New Voices: “Rip Your Throat Out” by Will Ejzak

April 12, 2021

When the zombies came, humans adapted. They erected fences. They stationed snipers on the roofs of schools. They believed Ground Zero was safe during the daylight. In Will Ejzak’s “Rip Your Throat Out,” our narrator Rip wants you to know, in a voice all his own, this isn’t true. Today’s New Voices story is full of heart, humor, and humans who think they’re safe. Read on at your own risk:

They talk about winning in school. Ms. Fincher say, We flattening the curve. Mr. Zimbler say, One of you kids will grow up to kill the last zombie bastard. Principal Hart say, Must prepare the children for post-zombie adulthood. But humans always brag. Assumed it was lies.

I is zombie. Ma is zombie. Frank is zombie. We live in old Roberson house. We ate Robersons. Screamed and screamed. Shouldn’t eat baby first. Made Mr. and Mrs. Roberson loud. Screechy. Mental note for next time: Baby is dessert.

I sleep in dog bed. Robersons had big spotty Great Dane. Ate him. Sleep in his bed now. Fetal position. Frank trip over me sometimes. On purpose? Not Frank fan.

Frank met Ma at maternity ward. Ate babies together. Fell in love. Now stuck with Frank. Frank not real dad. Real dad somewhere out there? Mental note: Find real dad. Imagine: Real dad come back. Fight Frank. Rip head off. Put on chain link fence outside Roberson house. Warning: Ma off limits. Future Franks Keep Out!

Still too many humans, say Frank. Sometimes Frank go out for midnight snack. Get back into bed with bloody teeth. Gross, say Ma. If hunting, bring back for family, say Ma. Selfish. Frank get mad. Bite off Ma hand. Now Ma have one less hand.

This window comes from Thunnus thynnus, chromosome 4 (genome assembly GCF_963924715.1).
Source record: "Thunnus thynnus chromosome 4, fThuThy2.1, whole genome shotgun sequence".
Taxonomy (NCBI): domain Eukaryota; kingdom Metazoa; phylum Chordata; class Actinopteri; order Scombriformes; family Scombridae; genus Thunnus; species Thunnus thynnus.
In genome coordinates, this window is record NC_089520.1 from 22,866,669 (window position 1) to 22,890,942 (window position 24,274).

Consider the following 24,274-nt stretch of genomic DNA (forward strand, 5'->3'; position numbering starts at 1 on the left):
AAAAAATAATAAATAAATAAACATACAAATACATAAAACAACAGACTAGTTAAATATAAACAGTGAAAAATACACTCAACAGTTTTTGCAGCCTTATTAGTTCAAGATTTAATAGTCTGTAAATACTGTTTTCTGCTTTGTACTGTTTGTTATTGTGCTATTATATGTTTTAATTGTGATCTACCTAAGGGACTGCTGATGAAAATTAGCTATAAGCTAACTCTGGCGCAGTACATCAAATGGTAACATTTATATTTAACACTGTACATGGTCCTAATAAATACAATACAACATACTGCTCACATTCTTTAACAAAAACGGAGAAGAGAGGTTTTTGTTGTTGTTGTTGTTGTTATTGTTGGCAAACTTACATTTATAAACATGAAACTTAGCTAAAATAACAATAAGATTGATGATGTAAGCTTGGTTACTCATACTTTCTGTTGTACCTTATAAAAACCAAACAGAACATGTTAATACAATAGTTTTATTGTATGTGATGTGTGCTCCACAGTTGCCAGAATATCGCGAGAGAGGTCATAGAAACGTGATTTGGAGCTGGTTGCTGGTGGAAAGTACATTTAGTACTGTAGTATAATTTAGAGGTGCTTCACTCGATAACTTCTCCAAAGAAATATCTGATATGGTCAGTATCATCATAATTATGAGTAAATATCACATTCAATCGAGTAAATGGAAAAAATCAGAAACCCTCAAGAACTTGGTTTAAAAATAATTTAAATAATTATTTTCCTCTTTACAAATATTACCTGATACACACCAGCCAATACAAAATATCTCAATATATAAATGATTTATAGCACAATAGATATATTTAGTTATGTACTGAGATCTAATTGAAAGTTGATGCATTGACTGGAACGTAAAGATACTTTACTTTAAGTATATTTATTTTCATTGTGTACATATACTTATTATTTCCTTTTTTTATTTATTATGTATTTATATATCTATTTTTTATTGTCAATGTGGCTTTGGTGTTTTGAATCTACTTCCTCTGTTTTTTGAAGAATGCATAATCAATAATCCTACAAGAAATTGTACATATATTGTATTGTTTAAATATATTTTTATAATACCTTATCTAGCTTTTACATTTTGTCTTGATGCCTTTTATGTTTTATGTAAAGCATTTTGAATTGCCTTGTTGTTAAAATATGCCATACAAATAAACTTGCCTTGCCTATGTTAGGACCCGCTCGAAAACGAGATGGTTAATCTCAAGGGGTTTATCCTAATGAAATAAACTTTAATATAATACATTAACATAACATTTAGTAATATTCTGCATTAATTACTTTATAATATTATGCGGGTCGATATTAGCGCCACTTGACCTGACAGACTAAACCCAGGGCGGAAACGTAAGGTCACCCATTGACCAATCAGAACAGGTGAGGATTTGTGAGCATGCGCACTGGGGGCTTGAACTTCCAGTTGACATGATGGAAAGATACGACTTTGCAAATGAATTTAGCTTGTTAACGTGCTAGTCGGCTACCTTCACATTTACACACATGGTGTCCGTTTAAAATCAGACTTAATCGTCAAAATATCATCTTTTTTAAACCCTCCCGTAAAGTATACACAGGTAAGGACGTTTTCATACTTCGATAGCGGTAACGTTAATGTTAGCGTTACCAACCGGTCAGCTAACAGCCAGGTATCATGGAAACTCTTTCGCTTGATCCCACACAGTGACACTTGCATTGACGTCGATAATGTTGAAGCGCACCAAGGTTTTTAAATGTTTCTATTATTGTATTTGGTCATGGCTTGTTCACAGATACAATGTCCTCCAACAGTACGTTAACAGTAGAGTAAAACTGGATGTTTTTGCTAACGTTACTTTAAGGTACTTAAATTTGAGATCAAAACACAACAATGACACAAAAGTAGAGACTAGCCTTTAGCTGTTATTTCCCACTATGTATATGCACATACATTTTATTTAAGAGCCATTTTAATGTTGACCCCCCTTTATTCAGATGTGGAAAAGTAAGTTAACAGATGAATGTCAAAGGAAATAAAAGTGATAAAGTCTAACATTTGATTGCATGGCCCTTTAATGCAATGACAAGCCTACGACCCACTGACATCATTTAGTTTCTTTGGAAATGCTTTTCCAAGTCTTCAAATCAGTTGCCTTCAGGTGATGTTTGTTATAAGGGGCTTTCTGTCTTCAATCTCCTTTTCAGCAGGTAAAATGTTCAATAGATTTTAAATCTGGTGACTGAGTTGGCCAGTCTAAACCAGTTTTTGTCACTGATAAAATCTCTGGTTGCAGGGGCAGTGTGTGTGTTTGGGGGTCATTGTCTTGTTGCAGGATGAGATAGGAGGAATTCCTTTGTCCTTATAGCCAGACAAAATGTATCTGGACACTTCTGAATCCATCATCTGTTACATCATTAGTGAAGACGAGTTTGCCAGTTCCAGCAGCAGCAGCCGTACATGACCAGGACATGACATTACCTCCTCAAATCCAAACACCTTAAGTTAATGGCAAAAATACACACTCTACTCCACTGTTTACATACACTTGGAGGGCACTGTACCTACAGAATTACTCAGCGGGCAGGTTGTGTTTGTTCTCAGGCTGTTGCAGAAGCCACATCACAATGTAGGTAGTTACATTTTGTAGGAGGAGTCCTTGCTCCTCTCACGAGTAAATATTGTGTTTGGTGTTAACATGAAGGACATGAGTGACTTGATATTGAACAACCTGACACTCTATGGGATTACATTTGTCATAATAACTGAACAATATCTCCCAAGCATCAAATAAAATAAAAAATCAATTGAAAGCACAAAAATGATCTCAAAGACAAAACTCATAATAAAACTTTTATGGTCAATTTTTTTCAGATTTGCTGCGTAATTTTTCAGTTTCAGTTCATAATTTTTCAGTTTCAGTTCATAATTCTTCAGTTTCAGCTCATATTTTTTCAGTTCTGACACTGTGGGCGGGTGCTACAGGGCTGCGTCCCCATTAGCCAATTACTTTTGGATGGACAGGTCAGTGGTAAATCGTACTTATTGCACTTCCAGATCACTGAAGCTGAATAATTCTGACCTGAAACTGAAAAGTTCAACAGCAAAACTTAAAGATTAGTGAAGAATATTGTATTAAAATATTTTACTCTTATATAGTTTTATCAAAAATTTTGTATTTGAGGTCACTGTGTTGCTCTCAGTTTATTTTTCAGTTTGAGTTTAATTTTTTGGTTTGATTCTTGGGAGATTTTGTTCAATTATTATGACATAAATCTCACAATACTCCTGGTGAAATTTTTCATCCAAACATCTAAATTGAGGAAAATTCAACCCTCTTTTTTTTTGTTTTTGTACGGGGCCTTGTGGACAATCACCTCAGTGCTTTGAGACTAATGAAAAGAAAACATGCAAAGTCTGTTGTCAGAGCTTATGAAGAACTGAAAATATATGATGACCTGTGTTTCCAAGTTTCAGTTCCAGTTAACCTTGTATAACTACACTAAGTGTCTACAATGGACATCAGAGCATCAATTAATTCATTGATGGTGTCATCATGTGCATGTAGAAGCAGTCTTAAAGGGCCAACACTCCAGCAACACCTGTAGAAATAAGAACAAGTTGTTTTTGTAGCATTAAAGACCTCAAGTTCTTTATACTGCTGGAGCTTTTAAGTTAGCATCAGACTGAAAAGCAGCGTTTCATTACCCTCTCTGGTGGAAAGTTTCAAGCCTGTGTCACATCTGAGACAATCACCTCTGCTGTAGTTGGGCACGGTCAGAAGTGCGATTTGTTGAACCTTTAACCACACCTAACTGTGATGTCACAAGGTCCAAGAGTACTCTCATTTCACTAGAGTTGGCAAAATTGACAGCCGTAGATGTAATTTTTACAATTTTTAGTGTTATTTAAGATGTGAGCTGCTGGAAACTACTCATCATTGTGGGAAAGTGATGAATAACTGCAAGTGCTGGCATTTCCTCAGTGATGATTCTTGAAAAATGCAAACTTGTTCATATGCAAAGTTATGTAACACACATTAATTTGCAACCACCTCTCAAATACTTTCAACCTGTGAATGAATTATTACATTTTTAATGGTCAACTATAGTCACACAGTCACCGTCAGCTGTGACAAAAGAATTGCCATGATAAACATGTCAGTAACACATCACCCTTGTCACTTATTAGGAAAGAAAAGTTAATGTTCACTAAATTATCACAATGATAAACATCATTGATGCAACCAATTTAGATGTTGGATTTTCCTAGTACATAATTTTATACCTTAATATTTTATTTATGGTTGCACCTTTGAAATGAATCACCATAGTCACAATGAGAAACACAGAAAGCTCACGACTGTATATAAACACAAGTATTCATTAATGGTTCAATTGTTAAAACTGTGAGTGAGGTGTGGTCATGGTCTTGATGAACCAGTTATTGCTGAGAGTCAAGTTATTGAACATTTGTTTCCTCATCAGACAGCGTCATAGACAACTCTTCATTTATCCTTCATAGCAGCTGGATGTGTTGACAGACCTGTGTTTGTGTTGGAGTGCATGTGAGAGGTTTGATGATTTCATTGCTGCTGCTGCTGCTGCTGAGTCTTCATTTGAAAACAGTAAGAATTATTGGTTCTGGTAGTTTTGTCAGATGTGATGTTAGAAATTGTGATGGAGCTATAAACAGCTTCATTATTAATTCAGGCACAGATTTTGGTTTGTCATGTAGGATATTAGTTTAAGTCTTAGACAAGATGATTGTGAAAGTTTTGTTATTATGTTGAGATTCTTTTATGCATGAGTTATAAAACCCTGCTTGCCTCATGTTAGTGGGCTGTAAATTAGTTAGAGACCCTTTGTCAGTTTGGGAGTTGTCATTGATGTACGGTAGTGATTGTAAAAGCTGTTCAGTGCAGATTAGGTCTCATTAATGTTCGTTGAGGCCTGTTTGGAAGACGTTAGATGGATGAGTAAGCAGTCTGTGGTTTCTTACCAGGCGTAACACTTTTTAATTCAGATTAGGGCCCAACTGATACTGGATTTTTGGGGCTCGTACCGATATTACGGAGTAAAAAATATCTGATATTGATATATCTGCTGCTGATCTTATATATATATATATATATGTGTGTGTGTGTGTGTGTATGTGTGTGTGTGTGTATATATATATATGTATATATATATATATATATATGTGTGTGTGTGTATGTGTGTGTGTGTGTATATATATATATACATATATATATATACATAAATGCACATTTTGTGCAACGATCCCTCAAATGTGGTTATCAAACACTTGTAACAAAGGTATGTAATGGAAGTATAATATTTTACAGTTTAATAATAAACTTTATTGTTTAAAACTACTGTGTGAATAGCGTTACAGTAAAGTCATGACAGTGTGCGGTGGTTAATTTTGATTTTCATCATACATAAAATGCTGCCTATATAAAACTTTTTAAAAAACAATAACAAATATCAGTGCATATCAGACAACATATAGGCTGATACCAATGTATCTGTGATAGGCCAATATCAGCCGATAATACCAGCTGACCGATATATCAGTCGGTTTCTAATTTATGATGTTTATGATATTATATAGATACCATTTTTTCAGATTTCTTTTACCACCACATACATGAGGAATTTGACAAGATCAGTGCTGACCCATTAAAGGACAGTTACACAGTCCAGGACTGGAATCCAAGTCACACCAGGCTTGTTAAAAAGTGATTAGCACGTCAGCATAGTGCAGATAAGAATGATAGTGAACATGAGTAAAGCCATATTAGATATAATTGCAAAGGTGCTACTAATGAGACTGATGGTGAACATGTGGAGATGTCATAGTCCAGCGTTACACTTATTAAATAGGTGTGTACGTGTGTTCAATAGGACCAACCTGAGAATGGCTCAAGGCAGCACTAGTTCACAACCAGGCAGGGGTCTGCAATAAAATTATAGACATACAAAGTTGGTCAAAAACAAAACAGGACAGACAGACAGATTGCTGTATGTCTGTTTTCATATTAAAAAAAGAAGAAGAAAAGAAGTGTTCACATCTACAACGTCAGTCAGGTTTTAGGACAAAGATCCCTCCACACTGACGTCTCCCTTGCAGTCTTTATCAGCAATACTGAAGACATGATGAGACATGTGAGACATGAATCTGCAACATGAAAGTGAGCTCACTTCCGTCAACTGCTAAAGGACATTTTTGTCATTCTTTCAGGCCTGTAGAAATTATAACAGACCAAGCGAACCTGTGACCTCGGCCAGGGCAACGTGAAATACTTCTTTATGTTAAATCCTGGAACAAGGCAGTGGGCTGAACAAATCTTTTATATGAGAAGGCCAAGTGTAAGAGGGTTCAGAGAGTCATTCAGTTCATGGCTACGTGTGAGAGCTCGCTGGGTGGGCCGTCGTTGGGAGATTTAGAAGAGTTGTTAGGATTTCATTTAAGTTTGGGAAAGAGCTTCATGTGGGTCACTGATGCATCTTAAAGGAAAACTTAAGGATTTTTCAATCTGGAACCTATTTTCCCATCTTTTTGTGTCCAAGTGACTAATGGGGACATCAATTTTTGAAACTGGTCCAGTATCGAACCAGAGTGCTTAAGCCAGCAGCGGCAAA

Don’t hurt but annoying, say Ma. Easier to do things with two.

I kill Frank, I say.

Already dead, say Ma. Plus Frank bigger. Bite off your hand too maybe.

Will trade one less hand for one less Frank, I say.

He not all bad, say Ma.

But Frank not just zombie. Frank jerk zombie. Double bad. Bad squared.

To continue reading “Rip Your Throat Out” click here.


At The Masters Review, our mission is to support emerging writers. We only accept submissions from writers who can benefit from a larger platform: typically, writers without published novels or story collections or with low circulation. We publish fiction and nonfiction online year-round and put out an annual anthology of the ten best emerging writers in the country, judged by an expert in the field. We publish craft essays, interviews and book reviews and hold workshops that connect emerging and established writers.

Follow Us On Social

Masters Review, 2024 © All Rights Reserved